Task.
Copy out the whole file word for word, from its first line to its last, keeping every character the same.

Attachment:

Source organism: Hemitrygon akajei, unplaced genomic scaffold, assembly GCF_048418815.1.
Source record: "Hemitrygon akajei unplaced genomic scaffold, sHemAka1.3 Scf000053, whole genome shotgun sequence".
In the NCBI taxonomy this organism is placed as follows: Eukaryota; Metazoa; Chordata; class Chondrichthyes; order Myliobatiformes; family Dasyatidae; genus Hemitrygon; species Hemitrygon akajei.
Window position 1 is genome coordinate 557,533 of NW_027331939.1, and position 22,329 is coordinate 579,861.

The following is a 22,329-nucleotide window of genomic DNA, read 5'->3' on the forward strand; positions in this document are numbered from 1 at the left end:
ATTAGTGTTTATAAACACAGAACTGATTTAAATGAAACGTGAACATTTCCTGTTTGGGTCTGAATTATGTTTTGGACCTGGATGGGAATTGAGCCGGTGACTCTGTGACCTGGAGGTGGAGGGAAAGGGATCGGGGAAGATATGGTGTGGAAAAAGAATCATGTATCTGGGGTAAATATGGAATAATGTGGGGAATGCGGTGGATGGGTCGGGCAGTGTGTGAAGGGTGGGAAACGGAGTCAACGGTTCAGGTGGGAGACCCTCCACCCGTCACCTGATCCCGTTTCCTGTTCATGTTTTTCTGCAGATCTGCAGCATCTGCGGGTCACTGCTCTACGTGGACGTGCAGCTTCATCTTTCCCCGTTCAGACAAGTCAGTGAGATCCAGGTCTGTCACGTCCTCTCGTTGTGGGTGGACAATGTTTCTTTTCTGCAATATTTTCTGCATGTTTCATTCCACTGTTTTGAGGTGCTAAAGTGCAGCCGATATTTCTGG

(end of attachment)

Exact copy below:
Source organism: Hemitrygon akajei, unplaced genomic scaffold, assembly GCF_048418815.1.
Source record: "Hemitrygon akajei unplaced genomic scaffold, sHemAka1.3 Scf000053, whole genome shotgun sequence".
In the NCBI taxonomy this organism is placed as follows: Eukaryota; Metazoa; Chordata; class Chondrichthyes; order Myliobatiformes; family Dasyatidae; genus Hemitrygon; species Hemitrygon akajei.
Window position 1 is genome coordinate 557,533 of NW_027331939.1, and position 22,329 is coordinate 579,861.

The following is a 22,329-nucleotide window of genomic DNA, read 5'->3' on the forward strand; positions in this document are numbered from 1 at the left end:
ATTAGTGTTTATAAACACAGAACTGATTTAAATGAAACGTGAACATTTCCTGTTTGGGTCTGAATTATGTTTTGGACCTGGATGGGAATTGAGCCGGTGACTCTGTGACCTGGAGGTGGAGGGAAAGGGATCGGGGAAGATATGGTGTGGAAAAAGAATCATGTATCTGGGGTAAATATGGAATAATGTGGGGAATGCGGTGGATGGGTCGGGCAGTGTGTGAAGGGTGGGAAACGGAGTCAACGGTTCAGGTGGGAGACCCTCCACCCGTCACCTGATCCCGTTTCCTGTTCATGTTTTTCTGCAGATCTGCAGCATCTGCGGGTCACTGCTCTACGTGGACGTGCAGCTTCATCTTTCCCCGTTCAGACAAGTCAGTGAGATCCAGGTCTGTCACGTCCTCTCGTTGTGGGTGGACAATGTTTCTTTTCTGCAATATTTTCTGCATGTTTCATTCCACTGTTTTGAGGTGCTAAAGTGCAGCCGATATTTCTGG